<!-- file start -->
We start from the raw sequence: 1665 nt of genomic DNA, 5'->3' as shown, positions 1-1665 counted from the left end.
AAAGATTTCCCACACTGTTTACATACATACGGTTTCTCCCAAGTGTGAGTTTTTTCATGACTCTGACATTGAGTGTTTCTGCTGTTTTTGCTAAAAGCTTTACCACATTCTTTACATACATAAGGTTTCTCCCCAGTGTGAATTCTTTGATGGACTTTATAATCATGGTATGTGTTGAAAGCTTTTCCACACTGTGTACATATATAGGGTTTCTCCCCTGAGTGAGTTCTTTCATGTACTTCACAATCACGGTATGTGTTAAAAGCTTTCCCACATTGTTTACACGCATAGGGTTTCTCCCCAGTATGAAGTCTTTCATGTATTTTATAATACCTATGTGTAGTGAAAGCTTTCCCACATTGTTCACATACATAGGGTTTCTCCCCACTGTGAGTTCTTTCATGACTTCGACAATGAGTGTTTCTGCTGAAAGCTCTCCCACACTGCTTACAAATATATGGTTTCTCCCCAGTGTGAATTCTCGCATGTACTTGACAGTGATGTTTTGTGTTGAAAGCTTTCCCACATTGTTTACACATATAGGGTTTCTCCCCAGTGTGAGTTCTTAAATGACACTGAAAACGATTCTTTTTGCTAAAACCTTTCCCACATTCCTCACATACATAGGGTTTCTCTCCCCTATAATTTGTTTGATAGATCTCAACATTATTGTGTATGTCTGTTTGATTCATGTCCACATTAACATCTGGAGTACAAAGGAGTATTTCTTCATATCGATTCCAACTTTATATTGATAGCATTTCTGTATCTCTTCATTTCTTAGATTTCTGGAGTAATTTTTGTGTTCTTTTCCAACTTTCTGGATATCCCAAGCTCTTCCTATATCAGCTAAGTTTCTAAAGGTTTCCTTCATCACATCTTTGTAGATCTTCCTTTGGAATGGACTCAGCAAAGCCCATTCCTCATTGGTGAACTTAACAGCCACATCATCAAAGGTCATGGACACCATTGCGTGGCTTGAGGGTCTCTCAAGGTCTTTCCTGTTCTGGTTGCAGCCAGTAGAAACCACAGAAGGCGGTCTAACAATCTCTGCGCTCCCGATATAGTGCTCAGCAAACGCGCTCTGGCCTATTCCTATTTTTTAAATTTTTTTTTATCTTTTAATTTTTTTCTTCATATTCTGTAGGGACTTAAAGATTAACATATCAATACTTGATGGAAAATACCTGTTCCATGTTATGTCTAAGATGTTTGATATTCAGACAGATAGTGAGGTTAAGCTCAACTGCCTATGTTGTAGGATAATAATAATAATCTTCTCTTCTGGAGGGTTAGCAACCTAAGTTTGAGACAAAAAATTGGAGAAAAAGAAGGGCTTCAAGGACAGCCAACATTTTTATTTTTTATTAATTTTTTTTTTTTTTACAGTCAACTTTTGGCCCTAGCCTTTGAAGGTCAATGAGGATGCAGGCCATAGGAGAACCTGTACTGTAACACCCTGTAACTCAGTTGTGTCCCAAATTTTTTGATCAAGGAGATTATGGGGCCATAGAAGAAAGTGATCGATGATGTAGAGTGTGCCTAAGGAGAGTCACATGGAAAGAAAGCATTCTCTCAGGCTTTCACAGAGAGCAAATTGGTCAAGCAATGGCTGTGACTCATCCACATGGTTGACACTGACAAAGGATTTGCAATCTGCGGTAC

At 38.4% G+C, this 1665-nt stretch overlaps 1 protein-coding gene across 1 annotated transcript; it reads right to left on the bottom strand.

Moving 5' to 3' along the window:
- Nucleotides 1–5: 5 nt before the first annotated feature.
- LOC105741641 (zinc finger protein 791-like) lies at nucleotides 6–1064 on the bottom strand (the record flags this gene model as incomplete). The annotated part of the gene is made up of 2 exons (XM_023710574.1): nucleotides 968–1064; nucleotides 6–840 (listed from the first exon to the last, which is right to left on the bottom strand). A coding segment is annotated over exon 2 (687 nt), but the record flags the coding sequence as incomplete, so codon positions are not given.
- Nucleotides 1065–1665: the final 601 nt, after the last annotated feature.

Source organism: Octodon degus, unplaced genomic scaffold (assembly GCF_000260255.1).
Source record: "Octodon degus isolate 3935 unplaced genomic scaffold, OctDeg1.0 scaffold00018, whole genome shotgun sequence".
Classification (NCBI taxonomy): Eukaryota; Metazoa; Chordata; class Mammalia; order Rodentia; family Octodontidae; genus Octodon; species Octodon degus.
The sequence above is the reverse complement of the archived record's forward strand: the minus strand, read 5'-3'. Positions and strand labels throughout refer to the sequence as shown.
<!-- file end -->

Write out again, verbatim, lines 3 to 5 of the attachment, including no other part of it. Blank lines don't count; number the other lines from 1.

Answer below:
At 38.4% G+C, this 1665-nt stretch overlaps 1 protein-coding gene across 1 annotated transcript; it reads right to left on the bottom strand.

Moving 5' to 3' along the window:
- Nucleotides 1–5: 5 nt before the first annotated feature.